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Get your subplots the way you want it with subplotHelper

Jiro's Pick this week is subplotHelper by my Frederick Zittrell.
Did you know that subplot can be used to create non-uniformly distributed axes? For example,
figure
subplot(3,3,1), text(0.5,0.5,"1","FontSize",24,"Color","red")
subplot(3,3,2), text(0.5,0.5,"2","FontSize",24,"Color","red")
subplot(3,3,3), text(0.5,0.5,"3","FontSize",24,"Color","red")
subplot(3,3,[4 7]), text([.5 .5],[.25 .75],["7" "4"],"FontSize",24,"Color","red")
subplot(3,3,[5 9]), text([.25 .25 .75 .75],[.25 .75 .25 .75],["8" "5" "9" "6"],"FontSize",24,"Color","red")
As you can see, the third input argument to subplot can be a vector that specifies the corners of the rectangular region. It's not too complicated, but it does require some thought to figure out the appropriate parameters.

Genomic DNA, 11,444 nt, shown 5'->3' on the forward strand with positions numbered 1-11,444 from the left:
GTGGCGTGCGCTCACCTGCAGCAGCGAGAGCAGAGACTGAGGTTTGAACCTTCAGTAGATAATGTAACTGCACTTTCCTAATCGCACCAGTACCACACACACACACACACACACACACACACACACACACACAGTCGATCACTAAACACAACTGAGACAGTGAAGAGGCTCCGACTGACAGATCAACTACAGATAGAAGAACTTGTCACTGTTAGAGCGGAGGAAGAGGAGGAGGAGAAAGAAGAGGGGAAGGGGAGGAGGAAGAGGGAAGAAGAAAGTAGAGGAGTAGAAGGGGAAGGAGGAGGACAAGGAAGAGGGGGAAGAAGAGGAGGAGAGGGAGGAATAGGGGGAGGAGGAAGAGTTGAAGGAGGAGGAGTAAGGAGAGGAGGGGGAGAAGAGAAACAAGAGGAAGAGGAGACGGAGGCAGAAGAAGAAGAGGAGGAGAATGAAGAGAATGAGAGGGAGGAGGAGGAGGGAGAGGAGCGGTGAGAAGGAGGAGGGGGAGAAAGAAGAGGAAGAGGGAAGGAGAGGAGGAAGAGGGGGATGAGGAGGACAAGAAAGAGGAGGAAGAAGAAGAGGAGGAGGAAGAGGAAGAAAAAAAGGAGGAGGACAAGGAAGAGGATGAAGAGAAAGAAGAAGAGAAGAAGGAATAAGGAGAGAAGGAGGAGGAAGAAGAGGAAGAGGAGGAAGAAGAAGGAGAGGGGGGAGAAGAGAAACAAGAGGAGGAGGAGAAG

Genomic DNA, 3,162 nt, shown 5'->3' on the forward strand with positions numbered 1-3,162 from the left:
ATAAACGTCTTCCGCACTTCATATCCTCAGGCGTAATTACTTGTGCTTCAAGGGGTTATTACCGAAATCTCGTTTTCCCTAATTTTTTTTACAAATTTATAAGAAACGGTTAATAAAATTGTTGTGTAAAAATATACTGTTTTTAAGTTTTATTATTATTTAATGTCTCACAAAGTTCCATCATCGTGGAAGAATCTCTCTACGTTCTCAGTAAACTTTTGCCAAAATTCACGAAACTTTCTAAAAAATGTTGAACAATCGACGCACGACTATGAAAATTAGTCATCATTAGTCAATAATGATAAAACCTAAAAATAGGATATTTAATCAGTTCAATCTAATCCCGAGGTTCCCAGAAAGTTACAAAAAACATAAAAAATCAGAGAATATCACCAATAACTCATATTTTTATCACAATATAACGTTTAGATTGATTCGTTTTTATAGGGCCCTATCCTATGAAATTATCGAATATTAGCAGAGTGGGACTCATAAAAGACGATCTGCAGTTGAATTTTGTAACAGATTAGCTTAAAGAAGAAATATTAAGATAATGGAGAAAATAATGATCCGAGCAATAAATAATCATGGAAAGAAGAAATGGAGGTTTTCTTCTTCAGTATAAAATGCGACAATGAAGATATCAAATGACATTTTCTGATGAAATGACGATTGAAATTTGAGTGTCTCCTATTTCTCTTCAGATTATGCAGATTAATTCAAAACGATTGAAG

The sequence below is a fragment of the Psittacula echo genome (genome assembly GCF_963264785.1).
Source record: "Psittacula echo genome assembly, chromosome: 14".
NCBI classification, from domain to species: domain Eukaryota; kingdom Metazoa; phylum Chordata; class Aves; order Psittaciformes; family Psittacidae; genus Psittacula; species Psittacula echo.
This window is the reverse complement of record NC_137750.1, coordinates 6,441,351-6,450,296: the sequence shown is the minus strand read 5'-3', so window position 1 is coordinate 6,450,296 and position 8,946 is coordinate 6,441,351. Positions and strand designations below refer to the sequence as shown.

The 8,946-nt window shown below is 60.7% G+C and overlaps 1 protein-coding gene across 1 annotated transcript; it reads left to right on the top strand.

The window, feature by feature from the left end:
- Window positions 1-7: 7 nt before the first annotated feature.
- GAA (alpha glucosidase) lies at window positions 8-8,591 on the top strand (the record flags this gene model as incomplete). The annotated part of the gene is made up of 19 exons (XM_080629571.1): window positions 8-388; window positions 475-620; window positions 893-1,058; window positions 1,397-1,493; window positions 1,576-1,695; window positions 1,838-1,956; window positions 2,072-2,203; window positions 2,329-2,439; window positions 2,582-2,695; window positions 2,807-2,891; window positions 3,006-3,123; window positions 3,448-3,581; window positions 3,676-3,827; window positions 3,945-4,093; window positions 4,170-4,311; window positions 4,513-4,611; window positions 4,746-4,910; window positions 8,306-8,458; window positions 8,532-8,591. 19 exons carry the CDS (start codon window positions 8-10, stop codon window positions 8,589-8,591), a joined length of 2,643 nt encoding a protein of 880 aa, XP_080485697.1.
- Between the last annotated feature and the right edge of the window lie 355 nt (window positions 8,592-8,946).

subplotHelper helps you get these parameters by allowing you to interactively select the layout. Here's the tool in action.
Very nice!

Check out tiledlayout (introduced in R2019b)

On a related note, if you're using R2019b or later, check out the new function tiledlayout and nexttile. These give you a bit more control and additional capabilities for axes layout over subplot. One of my favorite features of tiledlayout is the "flow" option that automatically adjusts the layout based on the figure size and shape.
Of course, tiledlayout can have non-uniform distribution, just like with subplot.

Comments

Give subplotHelper a try, and let us know what you think here.
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